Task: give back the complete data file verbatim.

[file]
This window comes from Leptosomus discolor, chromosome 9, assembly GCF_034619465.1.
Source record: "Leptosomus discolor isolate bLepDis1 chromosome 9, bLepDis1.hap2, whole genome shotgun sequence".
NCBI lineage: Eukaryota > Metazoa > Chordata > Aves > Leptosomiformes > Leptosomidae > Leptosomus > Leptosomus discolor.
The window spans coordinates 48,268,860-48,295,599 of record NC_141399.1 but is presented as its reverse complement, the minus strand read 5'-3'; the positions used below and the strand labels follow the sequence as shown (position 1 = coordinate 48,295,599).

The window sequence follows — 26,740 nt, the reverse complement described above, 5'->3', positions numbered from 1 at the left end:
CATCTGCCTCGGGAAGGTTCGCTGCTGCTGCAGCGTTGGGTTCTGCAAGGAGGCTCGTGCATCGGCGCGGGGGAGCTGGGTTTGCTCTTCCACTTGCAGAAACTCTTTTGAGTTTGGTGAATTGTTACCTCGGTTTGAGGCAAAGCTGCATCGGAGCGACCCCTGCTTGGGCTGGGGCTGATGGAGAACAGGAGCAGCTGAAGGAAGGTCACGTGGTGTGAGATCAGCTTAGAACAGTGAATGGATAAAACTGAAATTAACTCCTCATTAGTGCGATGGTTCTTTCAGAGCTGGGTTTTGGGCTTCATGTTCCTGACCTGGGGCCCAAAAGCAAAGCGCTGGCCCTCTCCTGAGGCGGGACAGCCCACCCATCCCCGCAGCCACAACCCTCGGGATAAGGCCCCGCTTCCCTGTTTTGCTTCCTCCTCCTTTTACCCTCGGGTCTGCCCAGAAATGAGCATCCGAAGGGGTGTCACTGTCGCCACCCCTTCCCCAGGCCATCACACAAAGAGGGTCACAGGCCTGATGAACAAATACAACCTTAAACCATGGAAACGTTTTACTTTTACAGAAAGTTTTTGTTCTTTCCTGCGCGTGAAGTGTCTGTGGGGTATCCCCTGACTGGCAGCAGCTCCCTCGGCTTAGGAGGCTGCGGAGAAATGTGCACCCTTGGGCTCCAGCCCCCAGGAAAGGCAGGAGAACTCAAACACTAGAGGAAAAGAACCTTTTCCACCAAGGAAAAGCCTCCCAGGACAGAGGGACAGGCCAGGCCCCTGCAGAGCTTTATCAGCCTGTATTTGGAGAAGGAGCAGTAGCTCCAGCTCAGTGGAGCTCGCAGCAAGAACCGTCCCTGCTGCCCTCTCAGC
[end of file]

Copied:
This window comes from Leptosomus discolor, chromosome 9, assembly GCF_034619465.1.
Source record: "Leptosomus discolor isolate bLepDis1 chromosome 9, bLepDis1.hap2, whole genome shotgun sequence".
NCBI lineage: Eukaryota > Metazoa > Chordata > Aves > Leptosomiformes > Leptosomidae > Leptosomus > Leptosomus discolor.
The window spans coordinates 48,268,860-48,295,599 of record NC_141399.1 but is presented as its reverse complement, the minus strand read 5'-3'; the positions used below and the strand labels follow the sequence as shown (position 1 = coordinate 48,295,599).

The window sequence follows — 26,740 nt, the reverse complement described above, 5'->3', positions numbered from 1 at the left end:
CATCTGCCTCGGGAAGGTTCGCTGCTGCTGCAGCGTTGGGTTCTGCAAGGAGGCTCGTGCATCGGCGCGGGGGAGCTGGGTTTGCTCTTCCACTTGCAGAAACTCTTTTGAGTTTGGTGAATTGTTACCTCGGTTTGAGGCAAAGCTGCATCGGAGCGACCCCTGCTTGGGCTGGGGCTGATGGAGAACAGGAGCAGCTGAAGGAAGGTCACGTGGTGTGAGATCAGCTTAGAACAGTGAATGGATAAAACTGAAATTAACTCCTCATTAGTGCGATGGTTCTTTCAGAGCTGGGTTTTGGGCTTCATGTTCCTGACCTGGGGCCCAAAAGCAAAGCGCTGGCCCTCTCCTGAGGCGGGACAGCCCACCCATCCCCGCAGCCACAACCCTCGGGATAAGGCCCCGCTTCCCTGTTTTGCTTCCTCCTCCTTTTACCCTCGGGTCTGCCCAGAAATGAGCATCCGAAGGGGTGTCACTGTCGCCACCCCTTCCCCAGGCCATCACACAAAGAGGGTCACAGGCCTGATGAACAAATACAACCTTAAACCATGGAAACGTTTTACTTTTACAGAAAGTTTTTGTTCTTTCCTGCGCGTGAAGTGTCTGTGGGGTATCCCCTGACTGGCAGCAGCTCCCTCGGCTTAGGAGGCTGCGGAGAAATGTGCACCCTTGGGCTCCAGCCCCCAGGAAAGGCAGGAGAACTCAAACACTAGAGGAAAAGAACCTTTTCCACCAAGGAAAAGCCTCCCAGGACAGAGGGACAGGCCAGGCCCCTGCAGAGCTTTATCAGCCTGTATTTGGAGAAGGAGCAGTAGCTCCAGCTCAGTGGAGCTCGCAGCAAGAACCGTCCCTGCTGCCCTCTCAGC